The course assessment was both formative and summative and aligned to the assessment criteria on the level of study with an emphasis on application. 77% of enrolled students passed the course with an average final mark of 56%. Content contained local and contextual examples and exposed students to real-life health scenarios. Students cited great interest in the field of health informatics and some of them opted to continue with their studies in this domain. The main criticism from the students and trainee teachers was that the topics were slightly fragmented. This was due to a high variety of topics and extensive input from multiple disciplines. The general consensus was that the offering was a success and that it provides a good foundation for further courses in health informatics.

In terms of creating staff member groups with appropriate capacities, the project employed a core project team responsible for coordinating the HIF efforts. This consisted of a project leader (or expert), a project officer, and two project administrators. These persons’ administrative capacities were developed to the point of managing and coordinating a complex international venture.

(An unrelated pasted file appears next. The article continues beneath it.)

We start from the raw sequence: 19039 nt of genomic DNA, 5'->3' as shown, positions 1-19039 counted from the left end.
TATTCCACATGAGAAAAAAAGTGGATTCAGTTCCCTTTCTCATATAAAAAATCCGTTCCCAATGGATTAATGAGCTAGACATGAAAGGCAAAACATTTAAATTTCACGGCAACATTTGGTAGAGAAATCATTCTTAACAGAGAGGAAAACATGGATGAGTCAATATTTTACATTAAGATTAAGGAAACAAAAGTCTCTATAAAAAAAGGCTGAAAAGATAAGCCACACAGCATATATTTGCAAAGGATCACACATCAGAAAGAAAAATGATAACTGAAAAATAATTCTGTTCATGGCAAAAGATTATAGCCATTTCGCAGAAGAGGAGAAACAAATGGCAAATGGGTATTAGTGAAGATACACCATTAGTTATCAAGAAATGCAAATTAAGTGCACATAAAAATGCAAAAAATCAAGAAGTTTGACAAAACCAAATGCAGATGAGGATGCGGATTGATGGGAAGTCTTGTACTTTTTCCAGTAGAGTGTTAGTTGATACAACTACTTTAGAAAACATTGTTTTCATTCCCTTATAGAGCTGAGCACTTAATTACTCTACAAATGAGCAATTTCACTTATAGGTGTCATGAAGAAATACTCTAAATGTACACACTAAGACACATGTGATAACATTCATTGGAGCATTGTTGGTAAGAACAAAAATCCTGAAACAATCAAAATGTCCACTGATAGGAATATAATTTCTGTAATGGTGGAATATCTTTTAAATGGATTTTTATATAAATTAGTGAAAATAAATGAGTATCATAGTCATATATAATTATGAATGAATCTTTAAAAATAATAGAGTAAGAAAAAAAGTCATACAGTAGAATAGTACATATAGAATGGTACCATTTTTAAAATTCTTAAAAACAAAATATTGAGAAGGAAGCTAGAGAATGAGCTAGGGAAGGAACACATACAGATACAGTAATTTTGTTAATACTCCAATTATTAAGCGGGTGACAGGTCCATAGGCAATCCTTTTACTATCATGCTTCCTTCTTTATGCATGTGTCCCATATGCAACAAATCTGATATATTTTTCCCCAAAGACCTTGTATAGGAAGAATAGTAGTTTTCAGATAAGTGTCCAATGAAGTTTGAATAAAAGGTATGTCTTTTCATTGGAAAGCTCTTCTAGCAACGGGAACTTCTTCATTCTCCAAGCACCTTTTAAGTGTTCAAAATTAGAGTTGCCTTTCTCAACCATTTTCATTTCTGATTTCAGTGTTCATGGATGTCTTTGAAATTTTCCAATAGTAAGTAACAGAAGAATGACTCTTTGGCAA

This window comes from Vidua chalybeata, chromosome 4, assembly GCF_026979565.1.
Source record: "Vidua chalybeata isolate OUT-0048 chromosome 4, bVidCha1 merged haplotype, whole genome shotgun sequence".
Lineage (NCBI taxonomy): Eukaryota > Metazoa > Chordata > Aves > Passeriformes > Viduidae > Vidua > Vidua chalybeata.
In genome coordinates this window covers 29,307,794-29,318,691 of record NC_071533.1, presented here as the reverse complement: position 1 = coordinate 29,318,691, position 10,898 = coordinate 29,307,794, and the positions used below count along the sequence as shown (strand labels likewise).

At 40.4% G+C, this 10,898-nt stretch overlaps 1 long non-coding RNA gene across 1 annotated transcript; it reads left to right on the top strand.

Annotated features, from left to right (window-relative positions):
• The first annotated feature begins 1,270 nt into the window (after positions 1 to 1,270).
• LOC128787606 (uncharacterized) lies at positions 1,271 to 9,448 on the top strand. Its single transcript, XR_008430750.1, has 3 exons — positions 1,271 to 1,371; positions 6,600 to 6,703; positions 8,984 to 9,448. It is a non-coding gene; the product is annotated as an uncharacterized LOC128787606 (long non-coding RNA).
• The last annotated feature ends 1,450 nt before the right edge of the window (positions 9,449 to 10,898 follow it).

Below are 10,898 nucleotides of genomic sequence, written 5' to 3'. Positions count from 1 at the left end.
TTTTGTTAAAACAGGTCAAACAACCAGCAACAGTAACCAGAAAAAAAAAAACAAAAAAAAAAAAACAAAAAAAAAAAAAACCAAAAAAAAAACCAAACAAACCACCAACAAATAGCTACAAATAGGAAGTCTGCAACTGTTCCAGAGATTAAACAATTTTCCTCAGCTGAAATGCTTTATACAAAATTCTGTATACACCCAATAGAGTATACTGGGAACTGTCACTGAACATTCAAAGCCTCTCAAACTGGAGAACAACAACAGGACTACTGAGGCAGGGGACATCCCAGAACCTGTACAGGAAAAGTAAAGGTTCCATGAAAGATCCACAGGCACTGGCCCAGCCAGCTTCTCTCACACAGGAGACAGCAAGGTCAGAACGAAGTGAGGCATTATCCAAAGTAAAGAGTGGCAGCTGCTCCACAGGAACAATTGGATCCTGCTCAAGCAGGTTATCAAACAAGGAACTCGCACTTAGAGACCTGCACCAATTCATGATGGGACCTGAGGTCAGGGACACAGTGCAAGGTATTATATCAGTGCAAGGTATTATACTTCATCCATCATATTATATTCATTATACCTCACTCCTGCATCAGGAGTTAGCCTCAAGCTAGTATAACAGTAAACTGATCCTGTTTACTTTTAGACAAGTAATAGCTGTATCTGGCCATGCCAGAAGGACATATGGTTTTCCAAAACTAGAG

Conclusions: The project can be regarded as a success with sufficient materials for designing health informatics qualifications for the African context. The involvement of experts from participating universities has provided a richer and more comprehensive view of the needs for ICT innovations in healthcare. There is now an increased capacity of persons equipped to teach health informatics fundamentals topics and there is a repository with relevant content and assessments. The collaboration with experts from both the domains of healthcare and ICT resulted in the incorporation of both views in an integrated manner. The designed curriculum therefore is sufficiently integrated in its outcomes, content, assessment and offering.

 Keywords: Health informatics, Curriculum design, Healthcare services, Information and communication technology

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Author Biographies

Retha de la Harpe, Faculty Informatics, Design Cape Peninsula University of Technology
Associate Professor
Mikko Korpela, University of Eastern Finland, Kuopio, Finland and Nelson Mandela Metropolitan University, Eastern Cape, South Africa
Research Director
Izak van Zyl, Information Technology Department, Faculty of Informatics and Design, Cape Peninsula University of Technology, Cape Town, South Africa
Researcher
Published
2013-09-19
How to Cite
de la Harpe, R., Korpela, M., & van Zyl, I. (2013). The Collaborative Design of a Health Informatics Fundamentals Curriculum for the South African Context. Journal of Health Informatics in Africa, 1(1). https://doi.org/10.12856/JHIA-2013-v1-i1-72